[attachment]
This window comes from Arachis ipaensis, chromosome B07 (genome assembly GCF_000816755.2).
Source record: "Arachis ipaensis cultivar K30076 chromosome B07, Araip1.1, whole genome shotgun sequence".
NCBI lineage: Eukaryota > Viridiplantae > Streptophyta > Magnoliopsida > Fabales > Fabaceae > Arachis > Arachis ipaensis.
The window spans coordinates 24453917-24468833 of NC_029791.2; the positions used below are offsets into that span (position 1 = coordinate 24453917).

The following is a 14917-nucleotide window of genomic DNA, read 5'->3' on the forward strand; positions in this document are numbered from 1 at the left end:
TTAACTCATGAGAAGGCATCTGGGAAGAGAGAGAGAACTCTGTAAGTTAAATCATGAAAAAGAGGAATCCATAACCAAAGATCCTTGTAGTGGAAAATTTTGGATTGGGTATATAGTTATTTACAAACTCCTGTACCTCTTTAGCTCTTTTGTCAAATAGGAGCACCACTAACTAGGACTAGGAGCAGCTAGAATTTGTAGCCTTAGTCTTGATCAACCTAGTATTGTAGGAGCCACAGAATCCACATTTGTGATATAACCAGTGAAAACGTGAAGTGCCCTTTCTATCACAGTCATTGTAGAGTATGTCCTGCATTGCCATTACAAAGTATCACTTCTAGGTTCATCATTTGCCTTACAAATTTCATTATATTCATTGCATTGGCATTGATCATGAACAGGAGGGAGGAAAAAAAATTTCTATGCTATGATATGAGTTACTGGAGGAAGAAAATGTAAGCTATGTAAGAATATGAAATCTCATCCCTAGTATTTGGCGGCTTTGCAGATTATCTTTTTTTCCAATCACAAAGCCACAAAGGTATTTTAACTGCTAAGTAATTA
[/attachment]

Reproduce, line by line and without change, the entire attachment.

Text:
This window comes from Arachis ipaensis, chromosome B07 (genome assembly GCF_000816755.2).
Source record: "Arachis ipaensis cultivar K30076 chromosome B07, Araip1.1, whole genome shotgun sequence".
NCBI lineage: Eukaryota > Viridiplantae > Streptophyta > Magnoliopsida > Fabales > Fabaceae > Arachis > Arachis ipaensis.
The window spans coordinates 24453917-24468833 of NC_029791.2; the positions used below are offsets into that span (position 1 = coordinate 24453917).

The following is a 14917-nucleotide window of genomic DNA, read 5'->3' on the forward strand; positions in this document are numbered from 1 at the left end:
TTAACTCATGAGAAGGCATCTGGGAAGAGAGAGAGAACTCTGTAAGTTAAATCATGAAAAAGAGGAATCCATAACCAAAGATCCTTGTAGTGGAAAATTTTGGATTGGGTATATAGTTATTTACAAACTCCTGTACCTCTTTAGCTCTTTTGTCAAATAGGAGCACCACTAACTAGGACTAGGAGCAGCTAGAATTTGTAGCCTTAGTCTTGATCAACCTAGTATTGTAGGAGCCACAGAATCCACATTTGTGATATAACCAGTGAAAACGTGAAGTGCCCTTTCTATCACAGTCATTGTAGAGTATGTCCTGCATTGCCATTACAAAGTATCACTTCTAGGTTCATCATTTGCCTTACAAATTTCATTATATTCATTGCATTGGCATTGATCATGAACAGGAGGGAGGAAAAAAAATTTCTATGCTATGATATGAGTTACTGGAGGAAGAAAATGTAAGCTATGTAAGAATATGAAATCTCATCCCTAGTATTTGGCGGCTTTGCAGATTATCTTTTTTTCCAATCACAAAGCCACAAAGGTATTTTAACTGCTAAGTAATTA